Posted: September 18, 2018
By: Derek Hyde, AScT
Multi-unit residential buildings continue to grow in popularity as they appeal to a wide variety of people. Buildings on their own can provide a number of different conveniences for tenants of any age and in today’s competitive market developers need to ensure that buildings are not only meeting the basic needs of a living space but that the building themselves, the communities that they are situated and the amenities that are offered match the lifestyles of their desired occupants.
A great community is one that matches the lifestyle of its residents. Being able to walk to public transportation, shopping centres or restaurants versus being within walking distance of a park, a waterfront, schools or walking trials will attract certain buyers or renters that feel as though the conveniences within the respective community match their individual or family’s preferences. Buyers and renters don’t want to just live in their respective unit they want to feel as though they a part of a community outside of the building that their space is located in. Equally as important are the amenities that help build a community inside of a building. There are instances where buyers or renters are not able to find space to live in their preferred neighborhood and end up selecting a building based on whether it meets their needs from a buildings amenities perspective. Some of these amenities may include a fitness center, swimming pool, playground, lobby area, library, a green space on the roof or a community room. Some of the more modern amenities that are being developed in many buildings include vehicle charging stations, communal kitchens and cooking spaces, gardens, dog or pet washing areas and even spaces where residents can store and share items such as furniture, sporting goods and other objects that can be used by others. While price and location are still top of mind for most tenants, amenities can influence their decision-making and ultimately where they’ll choose to invest both in the shot-term and long-term.
Many developers recognize that people want to spend less time commuting and are now providing office and retail spaces as part of their developments, thus the increase in mixed-use buildings in heavily populated urban communities. Imagine getting ready for work and using an elevator to arrive at your place of work instead of getting in your car or a mode of public transportation to arrive at work. Instead of driving to the grocery store you’re now able to walk across a courtyard to do your groceries for the week and grab a coffee within the same building. These sorts of conveniences are contributing to developers purchasing parking property around malls and constructing high density residential high-rise towers as a result to facilitate the needs of their future tenants. These types of developments are being welcomed by municipalities as they contribute to the viability and revitalization of aging neighborhoods and are often a part of larger planned development such as a district or an urban village within a city.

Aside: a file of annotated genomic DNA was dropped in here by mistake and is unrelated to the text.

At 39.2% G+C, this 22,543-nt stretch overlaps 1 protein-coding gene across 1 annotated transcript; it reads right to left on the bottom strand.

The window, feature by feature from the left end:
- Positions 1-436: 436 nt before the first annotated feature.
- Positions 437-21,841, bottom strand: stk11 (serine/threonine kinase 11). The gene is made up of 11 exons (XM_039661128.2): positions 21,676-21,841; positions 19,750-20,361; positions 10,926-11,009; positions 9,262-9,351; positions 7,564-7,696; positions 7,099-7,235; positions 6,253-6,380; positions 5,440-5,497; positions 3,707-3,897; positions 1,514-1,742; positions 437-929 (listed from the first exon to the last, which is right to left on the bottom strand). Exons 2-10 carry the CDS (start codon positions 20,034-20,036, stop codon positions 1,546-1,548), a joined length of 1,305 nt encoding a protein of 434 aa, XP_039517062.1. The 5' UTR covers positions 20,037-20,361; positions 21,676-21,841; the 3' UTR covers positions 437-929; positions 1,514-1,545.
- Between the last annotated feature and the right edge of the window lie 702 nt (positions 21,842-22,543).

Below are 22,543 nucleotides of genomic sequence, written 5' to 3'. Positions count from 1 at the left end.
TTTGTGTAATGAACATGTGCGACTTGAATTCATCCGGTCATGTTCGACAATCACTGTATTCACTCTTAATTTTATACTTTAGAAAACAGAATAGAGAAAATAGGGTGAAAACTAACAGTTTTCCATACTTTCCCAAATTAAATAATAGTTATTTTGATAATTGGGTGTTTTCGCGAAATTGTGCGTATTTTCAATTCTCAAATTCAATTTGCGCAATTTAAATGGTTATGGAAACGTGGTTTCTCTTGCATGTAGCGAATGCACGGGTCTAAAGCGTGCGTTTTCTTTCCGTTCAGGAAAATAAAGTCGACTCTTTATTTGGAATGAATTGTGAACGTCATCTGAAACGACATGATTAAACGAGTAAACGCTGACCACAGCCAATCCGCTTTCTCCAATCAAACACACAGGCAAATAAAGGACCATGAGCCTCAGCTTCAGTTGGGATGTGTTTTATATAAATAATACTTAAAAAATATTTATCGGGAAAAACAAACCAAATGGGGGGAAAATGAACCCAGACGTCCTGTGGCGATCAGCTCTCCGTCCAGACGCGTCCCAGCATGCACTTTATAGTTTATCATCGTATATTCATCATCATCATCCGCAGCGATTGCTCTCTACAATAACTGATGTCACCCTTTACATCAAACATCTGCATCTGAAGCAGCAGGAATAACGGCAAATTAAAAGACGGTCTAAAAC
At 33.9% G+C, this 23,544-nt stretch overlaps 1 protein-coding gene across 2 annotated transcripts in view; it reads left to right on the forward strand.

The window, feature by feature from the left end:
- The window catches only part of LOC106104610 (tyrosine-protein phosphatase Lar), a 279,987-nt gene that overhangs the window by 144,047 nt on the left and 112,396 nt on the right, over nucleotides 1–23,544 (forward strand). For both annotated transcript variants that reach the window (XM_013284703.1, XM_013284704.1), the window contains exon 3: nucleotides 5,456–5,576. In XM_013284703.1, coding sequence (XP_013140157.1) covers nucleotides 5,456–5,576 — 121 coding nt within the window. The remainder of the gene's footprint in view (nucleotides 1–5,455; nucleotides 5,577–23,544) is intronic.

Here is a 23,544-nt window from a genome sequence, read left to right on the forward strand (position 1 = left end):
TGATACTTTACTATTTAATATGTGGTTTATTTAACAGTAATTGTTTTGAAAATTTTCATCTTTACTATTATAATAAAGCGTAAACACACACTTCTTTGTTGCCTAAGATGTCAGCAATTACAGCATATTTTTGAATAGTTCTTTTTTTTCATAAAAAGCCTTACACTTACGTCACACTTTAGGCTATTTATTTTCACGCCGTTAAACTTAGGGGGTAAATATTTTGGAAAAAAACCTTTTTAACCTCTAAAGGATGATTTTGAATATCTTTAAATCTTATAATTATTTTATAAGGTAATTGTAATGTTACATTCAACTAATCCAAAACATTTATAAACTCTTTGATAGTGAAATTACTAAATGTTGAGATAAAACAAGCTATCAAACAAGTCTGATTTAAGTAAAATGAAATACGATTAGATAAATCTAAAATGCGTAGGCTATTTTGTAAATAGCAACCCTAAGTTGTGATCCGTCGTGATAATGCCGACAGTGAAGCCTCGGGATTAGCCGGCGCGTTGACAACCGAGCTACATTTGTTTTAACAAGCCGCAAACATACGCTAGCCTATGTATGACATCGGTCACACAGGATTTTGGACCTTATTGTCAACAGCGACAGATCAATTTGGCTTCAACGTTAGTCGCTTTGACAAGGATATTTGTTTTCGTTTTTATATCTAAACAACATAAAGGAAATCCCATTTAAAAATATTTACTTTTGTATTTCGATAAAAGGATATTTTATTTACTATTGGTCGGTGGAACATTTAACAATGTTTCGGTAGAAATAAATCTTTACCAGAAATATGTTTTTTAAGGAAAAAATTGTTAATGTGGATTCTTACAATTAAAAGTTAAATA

The increased focus and awareness on the environment has influenced various levels of government and specifically the decisions that are made around the development of energy codes and standards. Codes like the B.C. Step Code or the National Energy Code of Canada for Buildings (NECB 2015) have been put in place in hopes of creating more energy efficient infrastructure.
Companies that plan, design, build and manage buildings can benefit greatly by focusing beyond achieving certain sustainable certifications. In addition to the variety of benefits that various levels of governments provide to developers as a result of “building green,” residential buildings that are built based on contributing to the betterment of the environment can be viewed as a more attractive option for potential buyers or renters. An environmentally driven residential building creates a greener community which people take pride in, and results in the community having more respect for the place in which they live. When you live in a residential development that may have geothermal heating & cooling, solar electric power, solar heating, heat recovery, passive house designs, it gives some tenants a sense of being in line that you paid for a place to live that helps the environment. That feeling and sense of contributing to the environment in a positive way has a trickle-down effect in tenant’s everyday lives and the choices they make. As individuals we have become more aware of how our actions can impact our world. This knowledge has altered the way many of us choose to live and has influenced the types of products and services that we purchase and use each day.
The lines between work, family and our social lives are becoming more and more entangled. Developers must continue to be agile and offer greater flexibility when it comes to living space and efficient solutions around energy consumption, while meeting the needs of their prospective tenants. Keeping ourselves and our clients informed of the latest trends and requirements with residential buildings, in addition to understanding the growing and diverse demands of various stakeholders, remains crucial to our team’s ability to deliver quality engineering solutions that enable the success of our clients and their respective projects as well as the communities in which they are located.